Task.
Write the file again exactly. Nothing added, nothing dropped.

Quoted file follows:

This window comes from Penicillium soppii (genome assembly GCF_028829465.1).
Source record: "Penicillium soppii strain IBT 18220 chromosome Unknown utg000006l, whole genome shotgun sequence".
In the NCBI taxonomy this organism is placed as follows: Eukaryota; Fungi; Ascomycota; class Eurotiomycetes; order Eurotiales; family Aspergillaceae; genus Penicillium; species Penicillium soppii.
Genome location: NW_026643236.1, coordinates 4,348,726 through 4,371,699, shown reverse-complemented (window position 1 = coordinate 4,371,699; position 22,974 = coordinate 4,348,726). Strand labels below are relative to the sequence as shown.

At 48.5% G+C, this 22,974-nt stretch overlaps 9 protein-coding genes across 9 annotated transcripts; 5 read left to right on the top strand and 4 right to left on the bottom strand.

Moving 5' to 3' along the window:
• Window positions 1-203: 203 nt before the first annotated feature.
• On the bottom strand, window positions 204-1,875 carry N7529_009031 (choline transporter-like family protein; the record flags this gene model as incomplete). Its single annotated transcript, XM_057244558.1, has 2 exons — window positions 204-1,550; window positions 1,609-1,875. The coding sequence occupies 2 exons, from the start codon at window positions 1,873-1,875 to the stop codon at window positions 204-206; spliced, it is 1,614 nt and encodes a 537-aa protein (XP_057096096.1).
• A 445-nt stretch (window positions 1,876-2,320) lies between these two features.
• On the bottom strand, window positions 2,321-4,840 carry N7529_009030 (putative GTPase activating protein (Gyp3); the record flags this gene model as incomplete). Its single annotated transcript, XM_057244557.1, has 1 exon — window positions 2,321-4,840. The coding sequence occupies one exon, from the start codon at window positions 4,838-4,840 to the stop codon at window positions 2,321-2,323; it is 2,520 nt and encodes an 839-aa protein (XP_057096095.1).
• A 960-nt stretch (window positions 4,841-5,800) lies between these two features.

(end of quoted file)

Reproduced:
This window comes from Penicillium soppii (genome assembly GCF_028829465.1).
Source record: "Penicillium soppii strain IBT 18220 chromosome Unknown utg000006l, whole genome shotgun sequence".
In the NCBI taxonomy this organism is placed as follows: Eukaryota; Fungi; Ascomycota; class Eurotiomycetes; order Eurotiales; family Aspergillaceae; genus Penicillium; species Penicillium soppii.
Genome location: NW_026643236.1, coordinates 4,348,726 through 4,371,699, shown reverse-complemented (window position 1 = coordinate 4,371,699; position 22,974 = coordinate 4,348,726). Strand labels below are relative to the sequence as shown.

At 48.5% G+C, this 22,974-nt stretch overlaps 9 protein-coding genes across 9 annotated transcripts; 5 read left to right on the top strand and 4 right to left on the bottom strand.

Moving 5' to 3' along the window:
• Window positions 1-203: 203 nt before the first annotated feature.
• On the bottom strand, window positions 204-1,875 carry N7529_009031 (choline transporter-like family protein; the record flags this gene model as incomplete). Its single annotated transcript, XM_057244558.1, has 2 exons — window positions 204-1,550; window positions 1,609-1,875. The coding sequence occupies 2 exons, from the start codon at window positions 1,873-1,875 to the stop codon at window positions 204-206; spliced, it is 1,614 nt and encodes a 537-aa protein (XP_057096096.1).
• A 445-nt stretch (window positions 1,876-2,320) lies between these two features.
• On the bottom strand, window positions 2,321-4,840 carry N7529_009030 (putative GTPase activating protein (Gyp3); the record flags this gene model as incomplete). Its single annotated transcript, XM_057244557.1, has 1 exon — window positions 2,321-4,840. The coding sequence occupies one exon, from the start codon at window positions 4,838-4,840 to the stop codon at window positions 2,321-2,323; it is 2,520 nt and encodes an 839-aa protein (XP_057096095.1).
• A 960-nt stretch (window positions 4,841-5,800) lies between these two features.